The U.S. Food and Drug Administration (FDA) has announced a proposal to ban most powdered gloves in the U.S., as they pose an unreasonable and substantial risk of illness or injury to healthcare providers, patients and other individuals who are exposed to them—a risk that cannot be corrected through new or updated labeling, according to the FDA.
The proposed ban applies to powdered surgeon’s gloves, powdered patient examination gloves and absorbable powder for lubricating a surgeon’s glove. Aerosolized glove powder on natural rubber latex gloves (but not on synthetic powdered gloves) can carry proteins that may cause respiratory allergic reactions. Although powdered synthetic gloves do not present the risk of allergic reactions, these devices are associated with an extensive list of potentially serious adverse events, including severe airway inflammation, wound inflammation and postsurgical adhesions. These side effects have been attributed to the use of glove powder with all types of gloves. If the ban is finalized, these products would ultimately be removed from the marketplace completely.
The FDA determined the risk based on all available evidence, including a thorough review of the available scientific literature and comments received on a February 2011 Federal Register Notice. In addition, it conducted an economic analysis that showed a powdered glove ban would not cause a glove shortage, and the economic impact of a ban would not be significant. The ban is also not likely to impact medical practices, because many non-powdered protective glove options are currently available.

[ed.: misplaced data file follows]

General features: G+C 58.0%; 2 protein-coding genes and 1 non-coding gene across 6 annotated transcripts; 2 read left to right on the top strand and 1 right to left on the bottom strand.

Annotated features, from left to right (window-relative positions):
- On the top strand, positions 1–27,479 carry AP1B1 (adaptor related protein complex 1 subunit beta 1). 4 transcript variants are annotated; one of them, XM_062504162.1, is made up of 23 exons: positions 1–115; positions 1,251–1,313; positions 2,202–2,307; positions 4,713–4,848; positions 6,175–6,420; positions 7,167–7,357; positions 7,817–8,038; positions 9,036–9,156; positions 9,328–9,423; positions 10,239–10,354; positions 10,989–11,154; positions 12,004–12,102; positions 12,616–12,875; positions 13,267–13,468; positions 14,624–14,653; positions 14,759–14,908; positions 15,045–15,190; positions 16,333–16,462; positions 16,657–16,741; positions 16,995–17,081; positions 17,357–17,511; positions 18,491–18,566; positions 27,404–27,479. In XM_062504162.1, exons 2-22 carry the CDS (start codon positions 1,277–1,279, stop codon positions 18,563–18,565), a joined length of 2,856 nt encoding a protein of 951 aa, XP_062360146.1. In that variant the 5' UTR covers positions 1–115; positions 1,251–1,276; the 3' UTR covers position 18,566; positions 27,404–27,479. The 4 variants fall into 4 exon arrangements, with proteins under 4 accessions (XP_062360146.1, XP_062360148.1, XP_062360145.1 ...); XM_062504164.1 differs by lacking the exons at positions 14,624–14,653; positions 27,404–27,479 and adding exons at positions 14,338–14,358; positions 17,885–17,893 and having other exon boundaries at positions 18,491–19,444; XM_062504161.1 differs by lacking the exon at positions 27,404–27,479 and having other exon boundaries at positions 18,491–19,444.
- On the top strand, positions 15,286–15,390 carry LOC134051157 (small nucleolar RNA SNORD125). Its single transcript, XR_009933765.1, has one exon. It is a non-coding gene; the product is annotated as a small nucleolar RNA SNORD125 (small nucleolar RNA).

The banning standard would not apply to powdered radiographic protection gloves, as the agency is not aware of any powdered radiographic protection gloves that are currently on the market. Non-powdered surgeon gloves and non-powdered patient examination gloves will also not be included in the ban and will remain Class I medical devices. Therefore, the FDA is also proposing amendments to their classification regulations to clarify that they apply only to non-powdered gloves.
“This ban is about protecting patients and healthcare professionals from a danger they might not even be aware of,” said Jeffrey Shuren, MD, director of FDA’s Center for Devices and Radiological Health. “We take bans very seriously and only take this action when we feel it’s necessary to protect the public health.”
The proposed rule is available at www.regulations.gov.